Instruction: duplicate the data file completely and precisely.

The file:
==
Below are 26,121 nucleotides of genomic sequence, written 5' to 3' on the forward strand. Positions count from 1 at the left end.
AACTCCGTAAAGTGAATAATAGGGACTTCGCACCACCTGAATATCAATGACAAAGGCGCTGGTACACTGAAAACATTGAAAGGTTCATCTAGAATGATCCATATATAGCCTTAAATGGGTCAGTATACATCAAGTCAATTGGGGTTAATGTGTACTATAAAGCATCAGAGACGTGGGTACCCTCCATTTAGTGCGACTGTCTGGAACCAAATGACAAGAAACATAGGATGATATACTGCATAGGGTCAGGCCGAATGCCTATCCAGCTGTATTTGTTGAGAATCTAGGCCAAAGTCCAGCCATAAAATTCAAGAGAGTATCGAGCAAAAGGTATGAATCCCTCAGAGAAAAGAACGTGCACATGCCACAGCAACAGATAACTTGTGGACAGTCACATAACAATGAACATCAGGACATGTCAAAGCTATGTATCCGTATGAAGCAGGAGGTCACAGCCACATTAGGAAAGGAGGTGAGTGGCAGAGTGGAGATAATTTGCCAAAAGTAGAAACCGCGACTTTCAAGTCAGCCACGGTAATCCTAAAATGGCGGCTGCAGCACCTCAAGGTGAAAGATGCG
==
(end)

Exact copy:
Below are 26,121 nucleotides of genomic sequence, written 5' to 3' on the forward strand. Positions count from 1 at the left end.
AACTCCGTAAAGTGAATAATAGGGACTTCGCACCACCTGAATATCAATGACAAAGGCGCTGGTACACTGAAAACATTGAAAGGTTCATCTAGAATGATCCATATATAGCCTTAAATGGGTCAGTATACATCAAGTCAATTGGGGTTAATGTGTACTATAAAGCATCAGAGACGTGGGTACCCTCCATTTAGTGCGACTGTCTGGAACCAAATGACAAGAAACATAGGATGATATACTGCATAGGGTCAGGCCGAATGCCTATCCAGCTGTATTTGTTGAGAATCTAGGCCAAAGTCCAGCCATAAAATTCAAGAGAGTATCGAGCAAAAGGTATGAATCCCTCAGAGAAAAGAACGTGCACATGCCACAGCAACAGATAACTTGTGGACAGTCACATAACAATGAACATCAGGACATGTCAAAGCTATGTATCCGTATGAAGCAGGAGGTCACAGCCACATTAGGAAAGGAGGTGAGTGGCAGAGTGGAGATAATTTGCCAAAAGTAGAAACCGCGACTTTCAAGTCAGCCACGGTAATCCTAAAATGGCGGCTGCAGCACCTCAAGGTGAAAGATGCG